Ultimately, the characters are what make the plot of the game. Though if we dive into the plot a little further, the main objective is to go around and “steal” a criminal’s “heart,” thus allowing them to reveal their crimes and let God sort ’em out. The plot is kind of episodic. While there is a clear “Point A to Point B” feeling, it never feels that way since each Palace offers it’s own unique plot that doesn’t necessarily have to really tie into the main overall overarching story. Which is something I definitely appreciate about the game and it gave me a, strangely enough, Dragon Quest vibe when playing through the game.
Getting to the actual gameplay, Persona 5 actually has two types of gameplay throughout the game. Part of the game is a classic JRPG, while the other half is a bit of a life simulation-type game. When in dungeons, the player controls four characters and will either explore the various Palaces in the campaign of the game or an entirely different dungeon known as Mementos, which grows in length the more you progress you make through the game. Once in a dungeon, your characters can battle various monsters known as shadows. Defeating them, of course, earns money, experience, and items. The combat in the game is turn based and similar to classic JRPGs such as Dragon Quest. The player gets a variety of commands to use such as Attack, Use Item, Guard, etc. Characters can use the Persona command to summon their personal Personas into battle and use special abilities such as Bufu, which is an Ice elemental spell, or Lunge, a physical attack. Interestingly, in the Persona series, many of the physical attacks require a certain amount of HP to consume while doing the attack which can make battles more tactical. Certain shadows are actually weak to a certain type of attack. Exploiting their weaknesses puts them in a “down” state, which allows you to either finish off the enemy with an “All Out Attack,” or you are given the option to negotiate with the shadow and recruit it to your team, similar to past Shin Megami Tensei games.
When recruiting other Personas, you can actually do a lot with them in the previously mentioned Velvet Room. Once you progress more in the story, Igor can give you a lot of upgrades and options to make your Personas more powerful, such as fusing them together to make new and stronger Personas, or he can outright kill them and turn them into rare items. Doing confidant quests can also increase the power of your newly constructed Personas, giving them a level boost upon creation. Using the compendium also allows you to save Personas with the unique abilities they currently have as some fused Personas can have abilities that they normally wouldn’t have when found in dungeons. This is a good way to give weaker Personas more of a use on your team.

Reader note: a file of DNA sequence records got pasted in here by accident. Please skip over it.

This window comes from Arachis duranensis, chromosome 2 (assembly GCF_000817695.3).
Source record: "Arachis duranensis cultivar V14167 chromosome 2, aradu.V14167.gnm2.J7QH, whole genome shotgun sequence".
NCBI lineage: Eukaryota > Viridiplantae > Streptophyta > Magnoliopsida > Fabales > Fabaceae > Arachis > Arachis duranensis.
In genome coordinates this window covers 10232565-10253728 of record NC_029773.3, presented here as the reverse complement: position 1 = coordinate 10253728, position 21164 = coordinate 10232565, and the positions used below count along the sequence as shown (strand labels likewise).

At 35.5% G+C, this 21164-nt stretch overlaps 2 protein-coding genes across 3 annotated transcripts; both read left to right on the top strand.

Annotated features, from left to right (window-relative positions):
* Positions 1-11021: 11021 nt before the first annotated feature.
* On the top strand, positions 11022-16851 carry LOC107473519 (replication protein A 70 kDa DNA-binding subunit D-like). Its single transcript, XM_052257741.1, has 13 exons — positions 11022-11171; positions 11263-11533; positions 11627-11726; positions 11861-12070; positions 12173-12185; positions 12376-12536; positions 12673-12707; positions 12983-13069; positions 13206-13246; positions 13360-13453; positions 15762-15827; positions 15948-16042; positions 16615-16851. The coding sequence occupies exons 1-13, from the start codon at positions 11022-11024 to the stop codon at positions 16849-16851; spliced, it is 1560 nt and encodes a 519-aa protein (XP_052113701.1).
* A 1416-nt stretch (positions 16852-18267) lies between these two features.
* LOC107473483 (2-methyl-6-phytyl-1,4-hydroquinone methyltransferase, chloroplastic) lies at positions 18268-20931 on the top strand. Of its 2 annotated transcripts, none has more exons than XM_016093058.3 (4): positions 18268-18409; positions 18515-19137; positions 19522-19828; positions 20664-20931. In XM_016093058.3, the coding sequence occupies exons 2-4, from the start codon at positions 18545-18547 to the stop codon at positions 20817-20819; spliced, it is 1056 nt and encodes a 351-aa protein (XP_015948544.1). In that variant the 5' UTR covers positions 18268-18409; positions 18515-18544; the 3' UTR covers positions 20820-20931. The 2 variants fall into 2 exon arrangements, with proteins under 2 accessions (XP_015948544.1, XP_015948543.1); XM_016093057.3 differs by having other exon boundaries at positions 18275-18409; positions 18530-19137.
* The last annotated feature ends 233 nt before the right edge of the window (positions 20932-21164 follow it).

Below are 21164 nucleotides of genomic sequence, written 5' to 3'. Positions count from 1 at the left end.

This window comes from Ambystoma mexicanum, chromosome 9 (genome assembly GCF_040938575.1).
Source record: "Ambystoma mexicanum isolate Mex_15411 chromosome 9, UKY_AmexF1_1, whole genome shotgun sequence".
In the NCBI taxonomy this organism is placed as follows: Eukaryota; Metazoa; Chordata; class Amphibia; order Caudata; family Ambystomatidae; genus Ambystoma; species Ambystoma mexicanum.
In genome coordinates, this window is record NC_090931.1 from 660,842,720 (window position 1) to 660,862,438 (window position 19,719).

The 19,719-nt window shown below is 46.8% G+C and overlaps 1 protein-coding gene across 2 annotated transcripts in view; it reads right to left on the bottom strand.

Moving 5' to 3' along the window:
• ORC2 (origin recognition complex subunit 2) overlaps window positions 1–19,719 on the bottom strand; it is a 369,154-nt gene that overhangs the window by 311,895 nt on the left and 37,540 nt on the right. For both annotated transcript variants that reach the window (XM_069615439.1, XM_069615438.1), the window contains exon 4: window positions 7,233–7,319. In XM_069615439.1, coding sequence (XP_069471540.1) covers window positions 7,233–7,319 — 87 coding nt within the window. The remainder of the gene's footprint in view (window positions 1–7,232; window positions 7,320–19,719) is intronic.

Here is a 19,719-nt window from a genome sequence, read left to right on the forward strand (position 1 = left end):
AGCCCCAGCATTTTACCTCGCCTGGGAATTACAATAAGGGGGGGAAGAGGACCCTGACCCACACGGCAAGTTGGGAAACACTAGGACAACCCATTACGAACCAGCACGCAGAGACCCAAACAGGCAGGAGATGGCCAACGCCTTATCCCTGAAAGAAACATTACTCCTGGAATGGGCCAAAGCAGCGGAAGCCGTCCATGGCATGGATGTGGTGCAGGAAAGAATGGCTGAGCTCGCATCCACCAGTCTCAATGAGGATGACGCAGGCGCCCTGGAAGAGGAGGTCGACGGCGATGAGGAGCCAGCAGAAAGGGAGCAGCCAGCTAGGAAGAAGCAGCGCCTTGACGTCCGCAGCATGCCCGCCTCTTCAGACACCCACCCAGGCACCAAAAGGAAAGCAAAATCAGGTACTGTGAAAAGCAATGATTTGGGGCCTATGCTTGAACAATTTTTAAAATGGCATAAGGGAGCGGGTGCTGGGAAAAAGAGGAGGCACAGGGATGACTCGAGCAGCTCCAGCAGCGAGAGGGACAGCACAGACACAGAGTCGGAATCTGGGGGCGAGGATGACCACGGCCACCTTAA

When you’re not exploring dungeons or hunting for Personas, though, you can pretty much just chill out and live your regular life. This can mean almost virtually anything. You could go to the movies, study for your exams, read a book, work at a part time job, hang out with your friends, etc. Doing these various activities can increase one of five stats. Those being Guts, Knowledge, Charm, Proficiency, and Kindness. Raising these stats will allow you to hang out with certain characters and tighten your bond with friends. Of course, you’re probably wondering what the point in this is, but by hanging out and developing bonds with your friends will strengthen your Personas as well as being able to learn new abilities in the dungeon crawling part of the game. Even if it didn’t benefit you outside of battle, though, the interactions and short skits with your friends and party members are worth viewing.
Everything about Persona 5 just emits a unique style and gameplay that I have never really seen in a JRPG before and needless to say, I have become addicted to it. From the fantastic story and characters to the deep strategical battles, Persona 5 definitely offers a wide variety of gameplay that will keep you busy for hours on end. While the year isn’t even halfway done, I think I can safely say that Persona 5 isn’t just the best RPG of the year, it’s easily one of the best RPGs of the decade. It is definitely an example of what you can make when you put enough time and dedication into a game and it’s something that I’ve come to respect from Atlus. I plead you all to buy and support the game whenever you can, because this is a must have title.
Final Verdict: Buy it. Persona 5 is one of the best JRPGs in years. It has a cast of memorable characters and a deep battle system that can become addicting. Persona 5 was played for a total of 70 hours on PlayStation 4 for this review. Persona 5 is available now for PlayStation 4 and PlayStation 3.